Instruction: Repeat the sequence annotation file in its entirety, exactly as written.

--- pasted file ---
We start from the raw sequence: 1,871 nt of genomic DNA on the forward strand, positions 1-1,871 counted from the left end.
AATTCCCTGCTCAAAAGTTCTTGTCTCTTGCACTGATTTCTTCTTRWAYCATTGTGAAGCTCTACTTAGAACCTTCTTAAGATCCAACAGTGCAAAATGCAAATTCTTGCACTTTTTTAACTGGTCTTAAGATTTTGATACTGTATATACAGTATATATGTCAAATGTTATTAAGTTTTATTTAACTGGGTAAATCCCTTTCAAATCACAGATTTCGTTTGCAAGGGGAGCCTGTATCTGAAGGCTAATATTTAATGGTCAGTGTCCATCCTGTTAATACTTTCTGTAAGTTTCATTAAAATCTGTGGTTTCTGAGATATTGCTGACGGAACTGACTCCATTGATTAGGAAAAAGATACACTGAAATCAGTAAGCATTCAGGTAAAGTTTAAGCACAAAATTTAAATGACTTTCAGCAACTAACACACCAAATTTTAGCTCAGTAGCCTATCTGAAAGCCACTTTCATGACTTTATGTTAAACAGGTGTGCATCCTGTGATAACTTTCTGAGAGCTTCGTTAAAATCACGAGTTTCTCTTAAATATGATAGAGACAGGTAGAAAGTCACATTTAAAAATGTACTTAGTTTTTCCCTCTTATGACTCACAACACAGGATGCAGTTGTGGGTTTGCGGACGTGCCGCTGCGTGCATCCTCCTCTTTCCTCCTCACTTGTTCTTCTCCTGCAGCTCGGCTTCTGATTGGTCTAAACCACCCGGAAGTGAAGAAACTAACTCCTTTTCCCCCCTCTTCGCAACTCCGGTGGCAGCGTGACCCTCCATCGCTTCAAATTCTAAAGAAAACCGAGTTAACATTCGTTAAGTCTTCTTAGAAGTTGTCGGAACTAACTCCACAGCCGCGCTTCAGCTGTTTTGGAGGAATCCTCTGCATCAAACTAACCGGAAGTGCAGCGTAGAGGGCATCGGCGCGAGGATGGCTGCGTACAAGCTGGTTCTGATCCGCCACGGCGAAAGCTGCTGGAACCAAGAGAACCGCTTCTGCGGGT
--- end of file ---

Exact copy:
We start from the raw sequence: 1,871 nt of genomic DNA on the forward strand, positions 1-1,871 counted from the left end.
AATTCCCTGCTCAAAAGTTCTTGTCTCTTGCACTGATTTCTTCTTRWAYCATTGTGAAGCTCTACTTAGAACCTTCTTAAGATCCAACAGTGCAAAATGCAAATTCTTGCACTTTTTTAACTGGTCTTAAGATTTTGATACTGTATATACAGTATATATGTCAAATGTTATTAAGTTTTATTTAACTGGGTAAATCCCTTTCAAATCACAGATTTCGTTTGCAAGGGGAGCCTGTATCTGAAGGCTAATATTTAATGGTCAGTGTCCATCCTGTTAATACTTTCTGTAAGTTTCATTAAAATCTGTGGTTTCTGAGATATTGCTGACGGAACTGACTCCATTGATTAGGAAAAAGATACACTGAAATCAGTAAGCATTCAGGTAAAGTTTAAGCACAAAATTTAAATGACTTTCAGCAACTAACACACCAAATTTTAGCTCAGTAGCCTATCTGAAAGCCACTTTCATGACTTTATGTTAAACAGGTGTGCATCCTGTGATAACTTTCTGAGAGCTTCGTTAAAATCACGAGTTTCTCTTAAATATGATAGAGACAGGTAGAAAGTCACATTTAAAAATGTACTTAGTTTTTCCCTCTTATGACTCACAACACAGGATGCAGTTGTGGGTTTGCGGACGTGCCGCTGCGTGCATCCTCCTCTTTCCTCCTCACTTGTTCTTCTCCTGCAGCTCGGCTTCTGATTGGTCTAAACCACCCGGAAGTGAAGAAACTAACTCCTTTTCCCCCCTCTTCGCAACTCCGGTGGCAGCGTGACCCTCCATCGCTTCAAATTCTAAAGAAAACCGAGTTAACATTCGTTAAGTCTTCTTAGAAGTTGTCGGAACTAACTCCACAGCCGCGCTTCAGCTGTTTTGGAGGAATCCTCTGCATCAAACTAACCGGAAGTGCAGCGTAGAGGGCATCGGCGCGAGGATGGCTGCGTACAAGCTGGTTCTGATCCGCCACGGCGAAAGCTGCTGGAACCAAGAGAACCGCTTCTGCGGGT